Monthly Archives: November 2012

Effects of climate and land management on the type and location of vegetation in wetlands (PNAS)

Periodic floods are a normal occurrence in wetlands. To find out how these floods impact niches of different plant species in wetlands, Princeton researchers studied plant species in Everglades National Park (ENP) in Florida. They found that the sizes of the clusters of each species follow a power law probability distribution and that such clusters have well-defined fractal characteristics. They modeled the effect that periodic flooding and neighboring vegetation have on plant clusters. They found that climate and land management have a predictable impact on the type of vegetation and its spatial organization in wetlands. The findings are highly relevant for the management of wetland ecosystems.

R Foti, M Del Jesus, A Rinaldo, and I Rodriguez-Iturbe. Hydroperiod regime controls the organization of plant species in wetlands.
PNAS, November 13, 2012

Read the abstract

The role of breast structure in tumor development (PNAS)

Why do some breast tumors grow aggressively while others grow slowly? In this study, researchers found that the stiffness of the cells in the area around an emerging tumor influences its ability to grow and invade the breast. Using a 3-D fabrication process, the researchers created artificial breast ducts containing normal breast cells and a single tumor cell. They found that regions characterized by stiffness among the normal cells were more likely to give rise to tumors that are aggressive and invasive, while regions that were less stiff gave rise to tumors that are less invasive.

Eline Boghaert, Jason P. Gleghorn, KangAe Lee, Nikolce Gjorevski, Derek C. Radisky, and Celeste M. Nelson. Host epithelial geometry regulates breast cancer
cell invasiveness. Published online before print November 12, 2012, doi: 10.1073/pnas.1118872109 PNAS November 12, 2012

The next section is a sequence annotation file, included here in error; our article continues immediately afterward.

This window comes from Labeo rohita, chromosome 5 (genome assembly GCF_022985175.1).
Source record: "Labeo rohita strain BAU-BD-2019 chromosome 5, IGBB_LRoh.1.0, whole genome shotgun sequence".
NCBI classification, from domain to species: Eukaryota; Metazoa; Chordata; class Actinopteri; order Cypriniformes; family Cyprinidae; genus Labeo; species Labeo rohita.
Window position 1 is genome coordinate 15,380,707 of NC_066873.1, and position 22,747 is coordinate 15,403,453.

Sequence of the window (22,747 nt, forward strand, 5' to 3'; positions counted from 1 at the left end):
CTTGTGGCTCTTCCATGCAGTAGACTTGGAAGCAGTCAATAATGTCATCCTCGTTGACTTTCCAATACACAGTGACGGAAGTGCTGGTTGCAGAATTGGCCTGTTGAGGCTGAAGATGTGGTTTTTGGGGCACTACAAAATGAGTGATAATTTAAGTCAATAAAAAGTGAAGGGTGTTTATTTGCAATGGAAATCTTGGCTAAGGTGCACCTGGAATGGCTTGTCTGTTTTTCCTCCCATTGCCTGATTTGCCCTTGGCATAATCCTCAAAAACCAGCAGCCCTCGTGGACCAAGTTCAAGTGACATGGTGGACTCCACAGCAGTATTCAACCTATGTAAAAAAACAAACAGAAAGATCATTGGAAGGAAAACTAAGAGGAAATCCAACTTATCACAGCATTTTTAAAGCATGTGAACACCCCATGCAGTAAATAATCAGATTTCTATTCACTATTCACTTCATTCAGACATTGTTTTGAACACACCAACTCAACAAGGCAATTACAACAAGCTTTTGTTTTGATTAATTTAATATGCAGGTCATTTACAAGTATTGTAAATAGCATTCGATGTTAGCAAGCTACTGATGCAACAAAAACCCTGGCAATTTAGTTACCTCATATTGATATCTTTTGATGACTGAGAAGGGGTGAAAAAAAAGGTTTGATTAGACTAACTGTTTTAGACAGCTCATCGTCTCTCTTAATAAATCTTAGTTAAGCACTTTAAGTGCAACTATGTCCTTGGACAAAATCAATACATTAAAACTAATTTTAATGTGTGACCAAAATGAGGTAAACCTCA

Read the abstract.

Fiber optics could monitor health of pipelines in earthquake zones (Structural Health Monitoring)

Earthquakes can damage pipelines with disastrous consequences to the environment and human health. Real-time monitoring of damage to pipelines after an earthquake can be obtained via fiber optic sensors, which are sensitive to strain at every point along their lengths. The sensors are both bonded to the pipeline and embedded in the soil near the pipeline. Two validation tests have now confirmed the ability of the method to reliably detect the location of damage to a pipeline.

Branko Glisic and Yao Yao. Fiber optic method for health assessment of pipelines subjected to earthquake-induced ground movement.  Structural Health Monitoring November 2012 vol. 11 no. 6 696-711 Published online before print August 15, 2012, doi: 10.1177/1475921712455683

Read the abstract.

Changes in Greenland ice sheet over space and time (PNAS)

Polar ice sheets are melting and contributing to a global rise in sea-level. This study looked at changes in Greenland’s ice sheet from April 2002 to August 2011 and found that active areas of ice loss were concentrated on the southeastern and northwestern coasts, with ice mass in the center of Greenland steadily increasing over the decade.

Christopher Harig and Frederik J. Simons. Mapping Greenland’s mass loss in space and time. Proceedings of the National Academy of Sciences. Published online before print November 19, 2012, doi: 10.1073/pnas.1206785109

Read the abstract.

The implications of “self-boosting” vaccines on herd immunity

Researchers use mathematical models to consider the implications of “self-boosting” vaccines—a class of emerging vaccines that can establish long-term intermittent antigen presentation within a host—on herd immunity.

“Self-boosting vaccines and their implications for herd immunity” by Nimalan Arinaminpathy, et al.

Read the abstract